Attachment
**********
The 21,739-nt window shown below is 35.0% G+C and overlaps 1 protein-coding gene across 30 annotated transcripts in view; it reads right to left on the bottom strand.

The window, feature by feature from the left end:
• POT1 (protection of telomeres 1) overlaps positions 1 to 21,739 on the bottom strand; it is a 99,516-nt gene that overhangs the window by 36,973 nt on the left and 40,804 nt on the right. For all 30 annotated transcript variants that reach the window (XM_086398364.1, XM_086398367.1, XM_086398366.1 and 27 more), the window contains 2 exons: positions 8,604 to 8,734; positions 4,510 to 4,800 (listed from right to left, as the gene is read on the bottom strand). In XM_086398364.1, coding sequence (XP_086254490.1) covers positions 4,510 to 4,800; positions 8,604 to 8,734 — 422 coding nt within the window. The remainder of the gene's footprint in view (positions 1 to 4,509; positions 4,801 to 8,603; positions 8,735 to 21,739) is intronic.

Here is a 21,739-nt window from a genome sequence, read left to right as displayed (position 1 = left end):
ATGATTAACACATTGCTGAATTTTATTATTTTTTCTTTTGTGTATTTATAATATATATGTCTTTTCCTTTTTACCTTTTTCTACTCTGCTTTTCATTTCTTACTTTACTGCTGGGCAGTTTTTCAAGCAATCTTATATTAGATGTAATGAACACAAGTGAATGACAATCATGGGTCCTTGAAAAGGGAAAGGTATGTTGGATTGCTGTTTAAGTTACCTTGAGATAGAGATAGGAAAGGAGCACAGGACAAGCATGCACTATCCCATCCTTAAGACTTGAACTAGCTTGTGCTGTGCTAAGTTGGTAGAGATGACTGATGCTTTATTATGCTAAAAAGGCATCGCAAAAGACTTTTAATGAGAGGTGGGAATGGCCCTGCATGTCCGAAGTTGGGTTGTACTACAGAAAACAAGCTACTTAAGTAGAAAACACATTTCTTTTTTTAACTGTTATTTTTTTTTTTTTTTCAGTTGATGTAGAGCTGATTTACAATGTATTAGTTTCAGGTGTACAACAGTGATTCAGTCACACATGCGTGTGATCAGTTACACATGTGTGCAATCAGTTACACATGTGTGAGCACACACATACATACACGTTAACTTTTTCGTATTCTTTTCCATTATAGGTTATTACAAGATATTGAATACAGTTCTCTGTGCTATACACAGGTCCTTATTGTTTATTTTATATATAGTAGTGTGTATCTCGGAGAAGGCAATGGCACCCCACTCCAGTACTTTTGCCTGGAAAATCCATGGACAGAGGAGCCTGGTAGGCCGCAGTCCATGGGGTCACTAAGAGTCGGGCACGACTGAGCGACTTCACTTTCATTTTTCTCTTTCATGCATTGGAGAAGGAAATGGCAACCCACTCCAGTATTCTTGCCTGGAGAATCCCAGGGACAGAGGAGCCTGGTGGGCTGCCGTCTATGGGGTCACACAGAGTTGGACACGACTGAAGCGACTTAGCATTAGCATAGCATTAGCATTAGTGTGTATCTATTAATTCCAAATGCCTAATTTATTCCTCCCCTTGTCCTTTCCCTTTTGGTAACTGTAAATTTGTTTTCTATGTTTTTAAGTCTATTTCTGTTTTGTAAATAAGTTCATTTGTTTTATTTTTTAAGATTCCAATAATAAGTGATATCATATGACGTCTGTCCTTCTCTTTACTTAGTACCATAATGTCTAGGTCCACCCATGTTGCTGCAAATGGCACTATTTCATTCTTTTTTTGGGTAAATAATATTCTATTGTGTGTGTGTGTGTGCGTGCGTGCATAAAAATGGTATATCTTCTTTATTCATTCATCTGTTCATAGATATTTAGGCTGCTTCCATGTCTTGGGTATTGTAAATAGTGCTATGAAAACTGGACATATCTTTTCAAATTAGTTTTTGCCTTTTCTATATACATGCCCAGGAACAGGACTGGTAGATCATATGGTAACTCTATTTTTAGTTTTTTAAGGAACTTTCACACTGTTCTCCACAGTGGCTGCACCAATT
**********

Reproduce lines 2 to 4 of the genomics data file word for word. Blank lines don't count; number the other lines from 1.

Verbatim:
The window, feature by feature from the left end:
• POT1 (protection of telomeres 1) overlaps positions 1 to 21,739 on the bottom strand; it is a 99,516-nt gene that overhangs the window by 36,973 nt on the left and 40,804 nt on the right. For all 30 annotated transcript variants that reach the window (XM_086398364.1, XM_086398367.1, XM_086398366.1 and 27 more), the window contains 2 exons: positions 8,604 to 8,734; positions 4,510 to 4,800 (listed from right to left, as the gene is read on the bottom strand). In XM_086398364.1, coding sequence (XP_086254490.1) covers positions 4,510 to 4,800; positions 8,604 to 8,734 — 422 coding nt within the window. The remainder of the gene's footprint in view (positions 1 to 4,509; positions 4,801 to 8,603; positions 8,735 to 21,739) is intronic.

Here is a 21,739-nt window from a genome sequence, read left to right as displayed (position 1 = left end):